Jacinda Ardern, legend:
New Zealand prime-minister-elect Jacinda Ardern has described capitalism as a “blatant failure” in the country, nominating poverty and homelessness as her priorities when she takes office.
Speaking in her first sit-down interview, on TV3’s The Nation, Ms Ardern said New Zealanders were not feeling the benefits of prosperity. Asked if capitalism had failed New Zealanders on low incomes, Ms Ardern was blunt: “If you have hundreds of thousands of children living in homes without enough to survive, that’s a blatant failure. What else could you describe it as?”
“When you have a market economy, it all comes down to whether or not you acknowledge where the market has failed and where intervention is required. Has it failed our people in recent times? Yes.
“Wages are not keeping up with inflation (and) and how can you claim you’ve been successful when you have growth at roughly 3 per cent, but you have the worst homelessness in the developed world?”
Real measures that the public can rate the government on are important, Ms Ardern said, citing improved waterways, child poverty, homelessness and building 10,000 new homes every year to judge them on.
Via the ABC:
So why did Mr Peters choose to back Labour and not the outgoing National Party that gave him his political start four decades ago?
The answer: policies and power.
Labour will give him more of what he wants on both those fronts, though the exact details of any agreement are still to come:
- four cabinet posts, with Mr Peters likely to become deputy PM
- a crackdown on foreign ownership of residential and farm land (NZ First wants a ban)
- deep cuts to migration, particularly of low-skilled temporary workers
- ensuring people can retire at 65 and access publicly funded superannuation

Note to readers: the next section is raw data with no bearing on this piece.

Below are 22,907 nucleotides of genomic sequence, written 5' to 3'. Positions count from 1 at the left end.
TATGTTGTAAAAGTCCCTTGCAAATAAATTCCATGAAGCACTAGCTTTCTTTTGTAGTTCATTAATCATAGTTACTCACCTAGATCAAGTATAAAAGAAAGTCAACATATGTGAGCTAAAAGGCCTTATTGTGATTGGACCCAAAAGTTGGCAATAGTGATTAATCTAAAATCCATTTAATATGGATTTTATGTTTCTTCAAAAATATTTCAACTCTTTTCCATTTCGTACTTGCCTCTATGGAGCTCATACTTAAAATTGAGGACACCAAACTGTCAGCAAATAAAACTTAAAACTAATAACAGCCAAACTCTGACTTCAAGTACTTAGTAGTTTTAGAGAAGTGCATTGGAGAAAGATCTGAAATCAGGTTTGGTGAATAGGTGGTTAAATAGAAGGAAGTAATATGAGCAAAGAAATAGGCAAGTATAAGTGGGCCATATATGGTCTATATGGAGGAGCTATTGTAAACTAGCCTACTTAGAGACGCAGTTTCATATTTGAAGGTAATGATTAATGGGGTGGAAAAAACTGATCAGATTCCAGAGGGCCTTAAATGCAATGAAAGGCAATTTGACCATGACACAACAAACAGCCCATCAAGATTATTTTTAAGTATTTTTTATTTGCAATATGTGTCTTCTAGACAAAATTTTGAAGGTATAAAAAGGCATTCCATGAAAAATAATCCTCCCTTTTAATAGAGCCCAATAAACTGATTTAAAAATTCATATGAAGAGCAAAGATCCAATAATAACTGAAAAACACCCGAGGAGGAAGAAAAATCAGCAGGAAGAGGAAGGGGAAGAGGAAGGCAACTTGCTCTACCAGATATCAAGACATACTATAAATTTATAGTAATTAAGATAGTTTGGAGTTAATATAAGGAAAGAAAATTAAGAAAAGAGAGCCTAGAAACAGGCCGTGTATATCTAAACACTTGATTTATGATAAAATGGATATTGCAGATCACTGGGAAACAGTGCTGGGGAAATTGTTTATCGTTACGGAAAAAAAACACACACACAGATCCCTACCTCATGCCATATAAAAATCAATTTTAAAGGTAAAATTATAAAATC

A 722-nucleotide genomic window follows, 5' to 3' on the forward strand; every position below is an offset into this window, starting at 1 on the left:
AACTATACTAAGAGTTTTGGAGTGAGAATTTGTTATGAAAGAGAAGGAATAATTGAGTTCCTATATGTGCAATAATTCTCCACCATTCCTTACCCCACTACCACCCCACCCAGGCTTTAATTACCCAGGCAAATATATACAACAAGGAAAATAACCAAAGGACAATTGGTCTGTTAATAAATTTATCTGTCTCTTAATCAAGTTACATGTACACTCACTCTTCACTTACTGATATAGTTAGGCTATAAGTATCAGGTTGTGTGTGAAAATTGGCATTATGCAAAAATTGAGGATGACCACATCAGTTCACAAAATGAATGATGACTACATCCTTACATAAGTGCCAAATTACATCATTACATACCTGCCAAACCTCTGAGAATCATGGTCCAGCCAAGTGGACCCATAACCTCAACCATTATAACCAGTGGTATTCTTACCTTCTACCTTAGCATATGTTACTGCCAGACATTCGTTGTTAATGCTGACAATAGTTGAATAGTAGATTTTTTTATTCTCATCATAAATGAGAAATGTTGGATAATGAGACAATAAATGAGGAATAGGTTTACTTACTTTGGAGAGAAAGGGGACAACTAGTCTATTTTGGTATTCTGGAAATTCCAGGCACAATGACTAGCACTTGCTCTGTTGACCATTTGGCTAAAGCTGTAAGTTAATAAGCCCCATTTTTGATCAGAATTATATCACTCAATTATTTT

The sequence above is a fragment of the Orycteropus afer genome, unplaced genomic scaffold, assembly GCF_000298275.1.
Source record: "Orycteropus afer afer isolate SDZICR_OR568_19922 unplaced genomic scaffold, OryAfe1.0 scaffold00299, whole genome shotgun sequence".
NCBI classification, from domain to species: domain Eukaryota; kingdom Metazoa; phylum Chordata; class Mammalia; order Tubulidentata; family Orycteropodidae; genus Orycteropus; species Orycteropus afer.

- a better deal for tertiary students (Labour’s promising three years of free tuition)
- more affordable housing
- a huge boost in police numbers
But there’s more to it than that. He wants change. And, at 72 years of age, he’s thinking of a legacy.
The man who can tear shreds off political opponents and questioning journalists says he wants a kinder capitalism.
“Far too many New Zealanders have come to view today’s capitalism not as their friend but as their foe, and they are not all wrong,” he said.
“Capitalism must resume a human face.”
And humanity is what Jacinda Ardern brings in spades, as she demonstrated so clearly on the campaign trail, with her ready smile and warm embrace.
Fantastic policy. Ardern is more Left than I am but I can recognise genuine values when I see them. Mighty congratulations should go to Winston Peters for seeing it too. Compared with the National’s Bill English and his hypocritical sellout to ponzi-growth it was a no-brainer. The only wonder is the NZ people didn’t put Labour in directly.
The NZ political economy is now a shining beacon to the Australia Left, which is hopelessly lost in the dark of an identity politics that has launched a rabid class war on our most vulnerable classes and youth.
Lefty totem The Guardian summed it up on the weekend, obsessing over interest groups as usual, hardly glancing at the revolution over the pond:
Bleeding heart leftie, Rob Burgess, was tilting at Catholic windmills, haplessly oblivious to the rising Leftist power on his doorstep: